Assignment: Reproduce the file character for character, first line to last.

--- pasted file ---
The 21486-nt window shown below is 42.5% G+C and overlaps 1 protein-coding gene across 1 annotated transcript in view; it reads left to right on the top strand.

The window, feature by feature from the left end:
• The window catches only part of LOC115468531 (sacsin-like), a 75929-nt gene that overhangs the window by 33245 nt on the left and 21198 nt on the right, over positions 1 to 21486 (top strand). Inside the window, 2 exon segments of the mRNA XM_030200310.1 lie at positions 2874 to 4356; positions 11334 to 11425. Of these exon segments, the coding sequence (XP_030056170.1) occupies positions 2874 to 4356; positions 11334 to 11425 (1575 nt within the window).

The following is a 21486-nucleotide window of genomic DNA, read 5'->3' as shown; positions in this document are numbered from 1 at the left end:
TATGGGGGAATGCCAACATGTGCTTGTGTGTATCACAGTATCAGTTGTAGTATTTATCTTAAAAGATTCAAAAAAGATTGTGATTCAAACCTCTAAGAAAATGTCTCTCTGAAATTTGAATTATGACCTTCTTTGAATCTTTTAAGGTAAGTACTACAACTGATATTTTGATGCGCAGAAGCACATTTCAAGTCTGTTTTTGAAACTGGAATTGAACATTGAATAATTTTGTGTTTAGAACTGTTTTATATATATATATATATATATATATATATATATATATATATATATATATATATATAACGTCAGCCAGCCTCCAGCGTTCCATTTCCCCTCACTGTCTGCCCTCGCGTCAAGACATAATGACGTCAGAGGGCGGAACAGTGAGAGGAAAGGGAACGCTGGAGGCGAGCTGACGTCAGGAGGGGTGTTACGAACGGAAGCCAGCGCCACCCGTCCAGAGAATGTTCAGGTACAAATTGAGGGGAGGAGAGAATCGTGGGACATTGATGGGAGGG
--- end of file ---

The 21486-nt window shown below is 42.5% G+C and overlaps 1 protein-coding gene across 1 annotated transcript in view; it reads left to right on the top strand.

The window, feature by feature from the left end:
• The window catches only part of LOC115468531 (sacsin-like), a 75929-nt gene that overhangs the window by 33245 nt on the left and 21198 nt on the right, over positions 1 to 21486 (top strand). Inside the window, 2 exon segments of the mRNA XM_030200310.1 lie at positions 2874 to 4356; positions 11334 to 11425. Of these exon segments, the coding sequence (XP_030056170.1) occupies positions 2874 to 4356; positions 11334 to 11425 (1575 nt within the window).

The following is a 21486-nucleotide window of genomic DNA, read 5'->3' as shown; positions in this document are numbered from 1 at the left end:
TATGGGGGAATGCCAACATGTGCTTGTGTGTATCACAGTATCAGTTGTAGTATTTATCTTAAAAGATTCAAAAAAGATTGTGATTCAAACCTCTAAGAAAATGTCTCTCTGAAATTTGAATTATGACCTTCTTTGAATCTTTTAAGGTAAGTACTACAACTGATATTTTGATGCGCAGAAGCACATTTCAAGTCTGTTTTTGAAACTGGAATTGAACATTGAATAATTTTGTGTTTAGAACTGTTTTATATATATATATATATATATATATATATATATATATATATATATATATATATATAACGTCAGCCAGCCTCCAGCGTTCCATTTCCCCTCACTGTCTGCCCTCGCGTCAAGACATAATGACGTCAGAGGGCGGAACAGTGAGAGGAAAGGGAACGCTGGAGGCGAGCTGACGTCAGGAGGGGTGTTACGAACGGAAGCCAGCGCCACCCGTCCAGAGAATGTTCAGGTACAAATTGAGGGGAGGAGAGAATCGTGGGACATTGATGGGAGGG